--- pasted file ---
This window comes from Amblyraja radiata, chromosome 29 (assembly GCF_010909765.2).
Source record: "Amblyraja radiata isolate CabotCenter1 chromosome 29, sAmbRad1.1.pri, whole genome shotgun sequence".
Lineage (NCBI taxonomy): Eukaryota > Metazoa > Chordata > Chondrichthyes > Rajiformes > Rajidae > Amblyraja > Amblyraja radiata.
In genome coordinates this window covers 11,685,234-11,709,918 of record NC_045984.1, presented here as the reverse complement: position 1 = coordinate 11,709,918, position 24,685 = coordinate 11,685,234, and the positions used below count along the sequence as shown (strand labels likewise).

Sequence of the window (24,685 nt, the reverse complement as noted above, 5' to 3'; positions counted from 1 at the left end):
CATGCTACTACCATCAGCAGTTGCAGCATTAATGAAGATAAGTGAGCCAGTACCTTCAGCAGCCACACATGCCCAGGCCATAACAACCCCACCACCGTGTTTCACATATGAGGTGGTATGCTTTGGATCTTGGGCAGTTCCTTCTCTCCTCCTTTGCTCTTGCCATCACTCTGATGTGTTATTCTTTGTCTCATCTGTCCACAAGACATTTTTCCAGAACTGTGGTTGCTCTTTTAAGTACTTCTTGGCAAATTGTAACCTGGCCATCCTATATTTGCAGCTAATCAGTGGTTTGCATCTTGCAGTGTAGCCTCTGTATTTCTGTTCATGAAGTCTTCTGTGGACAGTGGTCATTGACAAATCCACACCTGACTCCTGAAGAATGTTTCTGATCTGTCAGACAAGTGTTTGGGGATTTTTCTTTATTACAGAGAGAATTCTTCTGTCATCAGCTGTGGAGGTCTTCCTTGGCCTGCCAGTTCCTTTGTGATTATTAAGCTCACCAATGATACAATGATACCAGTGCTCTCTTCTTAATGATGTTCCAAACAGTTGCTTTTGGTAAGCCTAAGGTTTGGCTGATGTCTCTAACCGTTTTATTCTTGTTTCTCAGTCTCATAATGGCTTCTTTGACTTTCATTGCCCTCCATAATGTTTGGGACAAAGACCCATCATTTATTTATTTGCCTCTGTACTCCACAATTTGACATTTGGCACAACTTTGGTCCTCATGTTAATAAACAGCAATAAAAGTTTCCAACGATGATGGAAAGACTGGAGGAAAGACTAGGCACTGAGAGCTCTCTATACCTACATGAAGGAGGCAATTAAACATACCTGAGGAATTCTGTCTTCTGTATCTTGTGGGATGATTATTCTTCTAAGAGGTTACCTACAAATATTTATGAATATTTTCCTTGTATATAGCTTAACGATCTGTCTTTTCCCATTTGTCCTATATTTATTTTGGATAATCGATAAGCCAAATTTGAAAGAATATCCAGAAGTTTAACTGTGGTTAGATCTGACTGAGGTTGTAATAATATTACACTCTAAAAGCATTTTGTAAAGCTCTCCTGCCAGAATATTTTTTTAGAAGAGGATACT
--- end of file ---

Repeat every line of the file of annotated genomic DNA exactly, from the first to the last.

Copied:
This window comes from Amblyraja radiata, chromosome 29 (assembly GCF_010909765.2).
Source record: "Amblyraja radiata isolate CabotCenter1 chromosome 29, sAmbRad1.1.pri, whole genome shotgun sequence".
Lineage (NCBI taxonomy): Eukaryota > Metazoa > Chordata > Chondrichthyes > Rajiformes > Rajidae > Amblyraja > Amblyraja radiata.
In genome coordinates this window covers 11,685,234-11,709,918 of record NC_045984.1, presented here as the reverse complement: position 1 = coordinate 11,709,918, position 24,685 = coordinate 11,685,234, and the positions used below count along the sequence as shown (strand labels likewise).

Sequence of the window (24,685 nt, the reverse complement as noted above, 5' to 3'; positions counted from 1 at the left end):
CATGCTACTACCATCAGCAGTTGCAGCATTAATGAAGATAAGTGAGCCAGTACCTTCAGCAGCCACACATGCCCAGGCCATAACAACCCCACCACCGTGTTTCACATATGAGGTGGTATGCTTTGGATCTTGGGCAGTTCCTTCTCTCCTCCTTTGCTCTTGCCATCACTCTGATGTGTTATTCTTTGTCTCATCTGTCCACAAGACATTTTTCCAGAACTGTGGTTGCTCTTTTAAGTACTTCTTGGCAAATTGTAACCTGGCCATCCTATATTTGCAGCTAATCAGTGGTTTGCATCTTGCAGTGTAGCCTCTGTATTTCTGTTCATGAAGTCTTCTGTGGACAGTGGTCATTGACAAATCCACACCTGACTCCTGAAGAATGTTTCTGATCTGTCAGACAAGTGTTTGGGGATTTTTCTTTATTACAGAGAGAATTCTTCTGTCATCAGCTGTGGAGGTCTTCCTTGGCCTGCCAGTTCCTTTGTGATTATTAAGCTCACCAATGATACAATGATACCAGTGCTCTCTTCTTAATGATGTTCCAAACAGTTGCTTTTGGTAAGCCTAAGGTTTGGCTGATGTCTCTAACCGTTTTATTCTTGTTTCTCAGTCTCATAATGGCTTCTTTGACTTTCATTGCCCTCCATAATGTTTGGGACAAAGACCCATCATTTATTTATTTGCCTCTGTACTCCACAATTTGACATTTGGCACAACTTTGGTCCTCATGTTAATAAACAGCAATAAAAGTTTCCAACGATGATGGAAAGACTGGAGGAAAGACTAGGCACTGAGAGCTCTCTATACCTACATGAAGGAGGCAATTAAACATACCTGAGGAATTCTGTCTTCTGTATCTTGTGGGATGATTATTCTTCTAAGAGGTTACCTACAAATATTTATGAATATTTTCCTTGTATATAGCTTAACGATCTGTCTTTTCCCATTTGTCCTATATTTATTTTGGATAATCGATAAGCCAAATTTGAAAGAATATCCAGAAGTTTAACTGTGGTTAGATCTGACTGAGGTTGTAATAATATTACACTCTAAAAGCATTTTGTAAAGCTCTCCTGCCAGAATATTTTTTTAGAAGAGGATACT